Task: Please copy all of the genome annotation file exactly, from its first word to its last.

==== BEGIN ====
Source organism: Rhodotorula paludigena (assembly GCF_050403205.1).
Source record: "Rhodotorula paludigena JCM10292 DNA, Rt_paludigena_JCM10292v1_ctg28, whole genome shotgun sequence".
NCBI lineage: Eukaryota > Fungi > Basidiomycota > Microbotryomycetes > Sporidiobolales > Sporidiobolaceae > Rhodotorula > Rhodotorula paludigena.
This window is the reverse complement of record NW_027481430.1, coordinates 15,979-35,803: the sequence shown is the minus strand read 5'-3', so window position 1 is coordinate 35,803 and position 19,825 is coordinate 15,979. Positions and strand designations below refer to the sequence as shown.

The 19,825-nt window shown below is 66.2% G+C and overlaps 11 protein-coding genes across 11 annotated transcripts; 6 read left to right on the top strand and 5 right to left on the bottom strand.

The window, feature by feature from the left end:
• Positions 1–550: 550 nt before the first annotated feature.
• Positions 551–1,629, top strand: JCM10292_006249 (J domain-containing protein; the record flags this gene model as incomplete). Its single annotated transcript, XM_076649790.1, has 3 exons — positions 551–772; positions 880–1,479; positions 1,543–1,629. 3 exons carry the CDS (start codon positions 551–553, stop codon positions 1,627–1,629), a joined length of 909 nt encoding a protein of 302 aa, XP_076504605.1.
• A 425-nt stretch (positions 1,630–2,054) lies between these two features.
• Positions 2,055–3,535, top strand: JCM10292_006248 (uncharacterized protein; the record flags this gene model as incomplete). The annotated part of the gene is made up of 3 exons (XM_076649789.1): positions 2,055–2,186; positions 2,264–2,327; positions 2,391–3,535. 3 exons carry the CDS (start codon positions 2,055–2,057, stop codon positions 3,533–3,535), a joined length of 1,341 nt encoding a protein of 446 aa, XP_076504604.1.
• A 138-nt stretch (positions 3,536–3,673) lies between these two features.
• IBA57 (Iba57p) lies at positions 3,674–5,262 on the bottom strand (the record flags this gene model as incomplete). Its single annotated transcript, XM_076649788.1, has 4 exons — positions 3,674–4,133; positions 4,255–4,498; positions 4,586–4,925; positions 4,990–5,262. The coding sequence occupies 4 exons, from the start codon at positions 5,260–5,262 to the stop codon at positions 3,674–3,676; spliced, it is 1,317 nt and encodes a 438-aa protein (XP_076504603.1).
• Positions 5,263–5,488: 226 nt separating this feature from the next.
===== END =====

Source organism: Rhodotorula paludigena (assembly GCF_050403205.1).
Source record: "Rhodotorula paludigena JCM10292 DNA, Rt_paludigena_JCM10292v1_ctg28, whole genome shotgun sequence".
NCBI lineage: Eukaryota > Fungi > Basidiomycota > Microbotryomycetes > Sporidiobolales > Sporidiobolaceae > Rhodotorula > Rhodotorula paludigena.
This window is the reverse complement of record NW_027481430.1, coordinates 15,979-35,803: the sequence shown is the minus strand read 5'-3', so window position 1 is coordinate 35,803 and position 19,825 is coordinate 15,979. Positions and strand designations below refer to the sequence as shown.

The 19,825-nt window shown below is 66.2% G+C and overlaps 11 protein-coding genes across 11 annotated transcripts; 6 read left to right on the top strand and 5 right to left on the bottom strand.

The window, feature by feature from the left end:
• Positions 1–550: 550 nt before the first annotated feature.
• Positions 551–1,629, top strand: JCM10292_006249 (J domain-containing protein; the record flags this gene model as incomplete). Its single annotated transcript, XM_076649790.1, has 3 exons — positions 551–772; positions 880–1,479; positions 1,543–1,629. 3 exons carry the CDS (start codon positions 551–553, stop codon positions 1,627–1,629), a joined length of 909 nt encoding a protein of 302 aa, XP_076504605.1.
• A 425-nt stretch (positions 1,630–2,054) lies between these two features.
• Positions 2,055–3,535, top strand: JCM10292_006248 (uncharacterized protein; the record flags this gene model as incomplete). The annotated part of the gene is made up of 3 exons (XM_076649789.1): positions 2,055–2,186; positions 2,264–2,327; positions 2,391–3,535. 3 exons carry the CDS (start codon positions 2,055–2,057, stop codon positions 3,533–3,535), a joined length of 1,341 nt encoding a protein of 446 aa, XP_076504604.1.
• A 138-nt stretch (positions 3,536–3,673) lies between these two features.
• IBA57 (Iba57p) lies at positions 3,674–5,262 on the bottom strand (the record flags this gene model as incomplete). Its single annotated transcript, XM_076649788.1, has 4 exons — positions 3,674–4,133; positions 4,255–4,498; positions 4,586–4,925; positions 4,990–5,262. The coding sequence occupies 4 exons, from the start codon at positions 5,260–5,262 to the stop codon at positions 3,674–3,676; spliced, it is 1,317 nt and encodes a 438-aa protein (XP_076504603.1).
• Positions 5,263–5,488: 226 nt separating this feature from the next.